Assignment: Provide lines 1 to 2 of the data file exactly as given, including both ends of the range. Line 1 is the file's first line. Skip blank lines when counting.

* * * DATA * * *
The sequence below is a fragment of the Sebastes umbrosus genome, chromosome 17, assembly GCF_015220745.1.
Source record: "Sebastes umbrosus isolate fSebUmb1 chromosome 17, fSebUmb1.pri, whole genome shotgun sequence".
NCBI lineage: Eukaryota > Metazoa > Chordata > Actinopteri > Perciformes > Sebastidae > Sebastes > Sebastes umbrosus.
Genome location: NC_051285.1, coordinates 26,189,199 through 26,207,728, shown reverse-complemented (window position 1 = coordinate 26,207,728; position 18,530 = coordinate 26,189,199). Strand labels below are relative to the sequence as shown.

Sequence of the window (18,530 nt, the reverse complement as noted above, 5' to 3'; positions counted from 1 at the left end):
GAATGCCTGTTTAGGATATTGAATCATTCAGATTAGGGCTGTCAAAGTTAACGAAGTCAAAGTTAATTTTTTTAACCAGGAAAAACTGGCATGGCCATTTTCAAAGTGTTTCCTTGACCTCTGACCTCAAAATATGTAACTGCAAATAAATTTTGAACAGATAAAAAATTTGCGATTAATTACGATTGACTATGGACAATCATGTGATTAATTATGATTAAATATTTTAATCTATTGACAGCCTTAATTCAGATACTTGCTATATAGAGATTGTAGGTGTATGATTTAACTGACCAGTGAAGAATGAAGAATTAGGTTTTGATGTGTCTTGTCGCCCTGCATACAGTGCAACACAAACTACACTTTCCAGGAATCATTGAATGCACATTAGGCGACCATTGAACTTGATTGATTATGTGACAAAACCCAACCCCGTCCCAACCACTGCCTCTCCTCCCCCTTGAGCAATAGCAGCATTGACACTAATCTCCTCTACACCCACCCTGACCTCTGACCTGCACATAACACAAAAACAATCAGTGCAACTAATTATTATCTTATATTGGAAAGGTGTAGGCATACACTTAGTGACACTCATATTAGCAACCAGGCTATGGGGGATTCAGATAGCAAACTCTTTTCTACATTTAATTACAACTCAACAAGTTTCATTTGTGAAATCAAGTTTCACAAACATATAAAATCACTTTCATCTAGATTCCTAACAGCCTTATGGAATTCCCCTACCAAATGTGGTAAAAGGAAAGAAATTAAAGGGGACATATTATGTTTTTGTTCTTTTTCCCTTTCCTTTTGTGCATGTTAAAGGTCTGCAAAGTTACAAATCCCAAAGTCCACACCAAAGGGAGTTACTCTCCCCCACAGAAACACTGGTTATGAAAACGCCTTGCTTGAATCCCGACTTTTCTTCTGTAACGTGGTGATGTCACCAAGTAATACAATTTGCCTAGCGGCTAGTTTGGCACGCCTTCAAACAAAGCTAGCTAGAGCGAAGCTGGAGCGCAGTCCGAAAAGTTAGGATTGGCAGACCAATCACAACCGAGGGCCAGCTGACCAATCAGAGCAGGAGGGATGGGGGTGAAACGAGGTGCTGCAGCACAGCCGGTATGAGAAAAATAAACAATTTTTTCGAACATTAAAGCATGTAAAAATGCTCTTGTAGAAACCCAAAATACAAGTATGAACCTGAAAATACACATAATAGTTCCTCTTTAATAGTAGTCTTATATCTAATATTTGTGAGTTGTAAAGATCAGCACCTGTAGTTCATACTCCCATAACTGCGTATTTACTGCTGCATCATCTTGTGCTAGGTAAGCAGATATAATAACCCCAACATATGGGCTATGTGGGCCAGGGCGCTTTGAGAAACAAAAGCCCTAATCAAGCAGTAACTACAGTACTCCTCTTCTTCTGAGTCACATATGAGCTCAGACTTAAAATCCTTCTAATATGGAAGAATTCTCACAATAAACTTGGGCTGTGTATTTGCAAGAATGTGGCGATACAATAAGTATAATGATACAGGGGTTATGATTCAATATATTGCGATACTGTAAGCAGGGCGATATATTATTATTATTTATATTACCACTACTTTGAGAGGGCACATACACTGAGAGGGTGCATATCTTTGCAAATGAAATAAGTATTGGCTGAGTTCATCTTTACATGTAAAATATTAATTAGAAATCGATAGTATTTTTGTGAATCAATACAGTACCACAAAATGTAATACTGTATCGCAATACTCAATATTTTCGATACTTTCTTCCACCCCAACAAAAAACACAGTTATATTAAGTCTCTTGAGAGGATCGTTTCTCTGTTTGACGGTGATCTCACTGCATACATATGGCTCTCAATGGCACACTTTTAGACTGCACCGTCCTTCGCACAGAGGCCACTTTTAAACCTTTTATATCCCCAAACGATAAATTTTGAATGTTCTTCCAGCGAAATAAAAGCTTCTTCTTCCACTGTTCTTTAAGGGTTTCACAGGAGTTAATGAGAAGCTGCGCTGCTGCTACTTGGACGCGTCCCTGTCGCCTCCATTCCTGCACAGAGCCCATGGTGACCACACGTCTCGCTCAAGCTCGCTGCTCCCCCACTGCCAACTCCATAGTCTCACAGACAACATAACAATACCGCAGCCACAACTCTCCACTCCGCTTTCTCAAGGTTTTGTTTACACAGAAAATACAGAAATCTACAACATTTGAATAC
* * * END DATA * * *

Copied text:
The sequence below is a fragment of the Sebastes umbrosus genome, chromosome 17, assembly GCF_015220745.1.
Source record: "Sebastes umbrosus isolate fSebUmb1 chromosome 17, fSebUmb1.pri, whole genome shotgun sequence".